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|Title:||The bonds of friendship: Prolegomena to a feminist account of epistemology and responsibility|
|Author(s):||Thompson, Audrey Ann|
|Doctoral Committee Chair(s):||Page, Ralph C.|
|Department / Program:||Education|
|Degree Granting Institution:||University of Illinois at Urbana-Champaign|
Sociology, Individual and Family Studies
Education, Philosophy of
|Abstract:||As the prolegomena to a feminist account of epistemology and responsibility, the dissertation undertakes to examine relationship as a key factor in our construction of interpersonal knowledge and responsibility. Friendship, as a relatively uninstitutionalized but by no means unstructured relationship, represents a particularly important focus for inquiry into relationship in that it is at once personal and public, though normally celebrated as a strictly private relationship. In addressing questions of epistemology and responsibility, the dissertation focuses primarily on friendship, looking at the expectations we develop of friendship, how we explain and understand as well as justify and honor those expectations, and at how such expectations fit with our other goals and commitments.
The project to which the dissertation addresses itself is the setting forth of an account of friendship in which both feminist and pragmatic philosophical and political analyses are brought to bear. This approach draws upon the methodology of John Dewey and Sara Ruddick, addressing everyday experience as problematic and addressing practical responses to situations as grounded in what Dewey calls funded experience. Accordingly, both sociological research and fiction play an important role in identifying distinctive concerns and assumptions associated with friendship in American culture. While the dissertation does not itself lay out an account of knowledge and responsibility, it seeks to lay the ground for such an account by identifying both philosophical and political dimensions of relationship and by reconceptualizing existing theoretical accounts of friendship as political and practical responses to particular social contexts.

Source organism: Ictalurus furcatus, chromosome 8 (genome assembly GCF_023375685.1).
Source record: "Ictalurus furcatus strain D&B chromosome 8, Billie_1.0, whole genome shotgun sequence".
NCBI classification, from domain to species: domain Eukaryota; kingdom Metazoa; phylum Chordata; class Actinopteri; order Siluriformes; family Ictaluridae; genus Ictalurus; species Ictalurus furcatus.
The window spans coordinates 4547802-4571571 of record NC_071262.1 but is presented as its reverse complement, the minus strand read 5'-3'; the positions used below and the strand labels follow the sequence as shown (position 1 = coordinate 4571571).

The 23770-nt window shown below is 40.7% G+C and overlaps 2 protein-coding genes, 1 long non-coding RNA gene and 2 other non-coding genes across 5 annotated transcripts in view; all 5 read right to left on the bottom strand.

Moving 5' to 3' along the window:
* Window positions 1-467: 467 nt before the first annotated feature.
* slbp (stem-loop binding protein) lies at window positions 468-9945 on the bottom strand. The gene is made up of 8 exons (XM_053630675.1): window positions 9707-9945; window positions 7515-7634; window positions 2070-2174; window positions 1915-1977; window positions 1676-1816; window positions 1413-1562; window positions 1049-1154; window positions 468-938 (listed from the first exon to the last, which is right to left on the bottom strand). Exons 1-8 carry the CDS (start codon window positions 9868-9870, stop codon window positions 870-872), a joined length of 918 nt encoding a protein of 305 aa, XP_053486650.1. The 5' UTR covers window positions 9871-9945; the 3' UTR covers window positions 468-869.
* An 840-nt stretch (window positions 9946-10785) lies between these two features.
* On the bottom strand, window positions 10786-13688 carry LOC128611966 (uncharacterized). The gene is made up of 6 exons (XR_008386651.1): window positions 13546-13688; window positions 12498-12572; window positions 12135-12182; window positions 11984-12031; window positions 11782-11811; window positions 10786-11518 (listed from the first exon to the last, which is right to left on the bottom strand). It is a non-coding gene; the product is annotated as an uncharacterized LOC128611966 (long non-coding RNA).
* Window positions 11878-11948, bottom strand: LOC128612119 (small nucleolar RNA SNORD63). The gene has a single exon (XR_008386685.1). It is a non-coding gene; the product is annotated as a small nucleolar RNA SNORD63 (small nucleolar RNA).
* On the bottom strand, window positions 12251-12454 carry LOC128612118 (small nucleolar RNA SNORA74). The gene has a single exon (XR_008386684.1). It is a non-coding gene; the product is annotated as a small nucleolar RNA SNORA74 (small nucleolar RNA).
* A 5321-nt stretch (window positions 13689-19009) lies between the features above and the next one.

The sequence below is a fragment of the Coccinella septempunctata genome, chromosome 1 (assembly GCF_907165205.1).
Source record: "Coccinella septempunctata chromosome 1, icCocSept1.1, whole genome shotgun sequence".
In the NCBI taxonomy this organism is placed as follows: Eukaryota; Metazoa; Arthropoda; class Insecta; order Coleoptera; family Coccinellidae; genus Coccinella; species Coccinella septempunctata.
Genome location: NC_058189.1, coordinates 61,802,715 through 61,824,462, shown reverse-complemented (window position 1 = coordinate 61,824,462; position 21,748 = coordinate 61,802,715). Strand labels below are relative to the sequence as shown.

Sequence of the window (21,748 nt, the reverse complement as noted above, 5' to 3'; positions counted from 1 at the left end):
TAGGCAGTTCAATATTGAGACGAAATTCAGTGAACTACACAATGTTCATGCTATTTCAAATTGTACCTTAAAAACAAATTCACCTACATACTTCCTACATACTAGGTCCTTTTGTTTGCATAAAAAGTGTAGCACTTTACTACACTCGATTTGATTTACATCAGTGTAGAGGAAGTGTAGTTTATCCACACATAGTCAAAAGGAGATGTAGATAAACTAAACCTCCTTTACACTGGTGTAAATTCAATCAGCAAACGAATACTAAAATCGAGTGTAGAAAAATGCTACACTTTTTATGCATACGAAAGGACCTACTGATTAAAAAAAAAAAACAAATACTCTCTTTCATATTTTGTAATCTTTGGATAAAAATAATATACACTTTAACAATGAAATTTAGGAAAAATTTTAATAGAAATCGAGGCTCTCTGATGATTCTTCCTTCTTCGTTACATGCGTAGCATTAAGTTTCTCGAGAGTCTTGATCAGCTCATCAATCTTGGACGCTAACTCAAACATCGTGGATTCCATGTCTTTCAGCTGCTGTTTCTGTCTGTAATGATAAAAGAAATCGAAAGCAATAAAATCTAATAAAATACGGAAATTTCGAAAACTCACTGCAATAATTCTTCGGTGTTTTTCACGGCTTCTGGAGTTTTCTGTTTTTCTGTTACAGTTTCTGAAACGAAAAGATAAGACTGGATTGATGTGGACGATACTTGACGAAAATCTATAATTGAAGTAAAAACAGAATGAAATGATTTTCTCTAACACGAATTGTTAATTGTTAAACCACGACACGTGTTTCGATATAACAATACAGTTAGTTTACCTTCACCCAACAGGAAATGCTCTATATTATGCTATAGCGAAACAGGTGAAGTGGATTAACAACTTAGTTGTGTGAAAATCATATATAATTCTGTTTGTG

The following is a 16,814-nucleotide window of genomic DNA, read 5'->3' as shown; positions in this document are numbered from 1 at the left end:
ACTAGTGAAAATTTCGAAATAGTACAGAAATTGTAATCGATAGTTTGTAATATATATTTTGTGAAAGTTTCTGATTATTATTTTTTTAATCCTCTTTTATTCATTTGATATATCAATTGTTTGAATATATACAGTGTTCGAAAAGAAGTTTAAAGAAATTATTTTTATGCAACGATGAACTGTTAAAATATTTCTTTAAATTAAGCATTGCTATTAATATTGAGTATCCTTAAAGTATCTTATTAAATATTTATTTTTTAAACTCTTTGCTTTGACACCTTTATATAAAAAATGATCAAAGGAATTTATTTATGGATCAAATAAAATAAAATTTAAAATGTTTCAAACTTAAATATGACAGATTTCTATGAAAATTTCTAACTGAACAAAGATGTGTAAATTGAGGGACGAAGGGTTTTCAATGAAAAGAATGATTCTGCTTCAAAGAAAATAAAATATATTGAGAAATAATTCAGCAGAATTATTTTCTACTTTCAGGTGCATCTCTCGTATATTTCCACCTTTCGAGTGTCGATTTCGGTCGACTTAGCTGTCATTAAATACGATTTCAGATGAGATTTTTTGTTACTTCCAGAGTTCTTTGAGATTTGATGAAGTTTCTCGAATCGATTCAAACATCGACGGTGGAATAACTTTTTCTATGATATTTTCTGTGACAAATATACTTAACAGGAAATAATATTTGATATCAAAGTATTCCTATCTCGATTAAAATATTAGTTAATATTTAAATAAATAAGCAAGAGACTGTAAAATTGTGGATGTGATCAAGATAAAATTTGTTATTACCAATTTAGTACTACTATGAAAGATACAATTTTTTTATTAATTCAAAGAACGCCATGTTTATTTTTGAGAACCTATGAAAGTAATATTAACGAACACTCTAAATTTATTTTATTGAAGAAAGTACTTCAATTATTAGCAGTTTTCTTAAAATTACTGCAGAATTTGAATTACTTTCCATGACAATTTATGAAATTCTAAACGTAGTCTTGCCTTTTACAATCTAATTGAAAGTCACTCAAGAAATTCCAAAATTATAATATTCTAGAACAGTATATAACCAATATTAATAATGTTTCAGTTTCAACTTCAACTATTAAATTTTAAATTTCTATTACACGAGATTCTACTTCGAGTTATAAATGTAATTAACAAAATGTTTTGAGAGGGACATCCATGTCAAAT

By looking at friendship not as an ideal but as a problematic relation importantly caught up with other commitments, it becomes possible to reassess certain expectations and disappointments regarding friendship that appear invalid when judged in terms of ideals. The dissertation compares three distinctive cultural orientations towards value and meaning in friendship and seeks to illuminate these in terms of their function with respect to both the private and the public spheres. By addressing both structural and qualitative dimensions of friendship in Western, patriarchal and capitalist society, the author hopes to lay the groundwork for a feminist account of knowledge and responsibility in friendship.
|Rights Information:||Copyright 1990 Thompson, Audrey Ann|
|Date Available in IDEALS:||2011-05-07|
|Identifier in Online Catalog:||AAI9114439|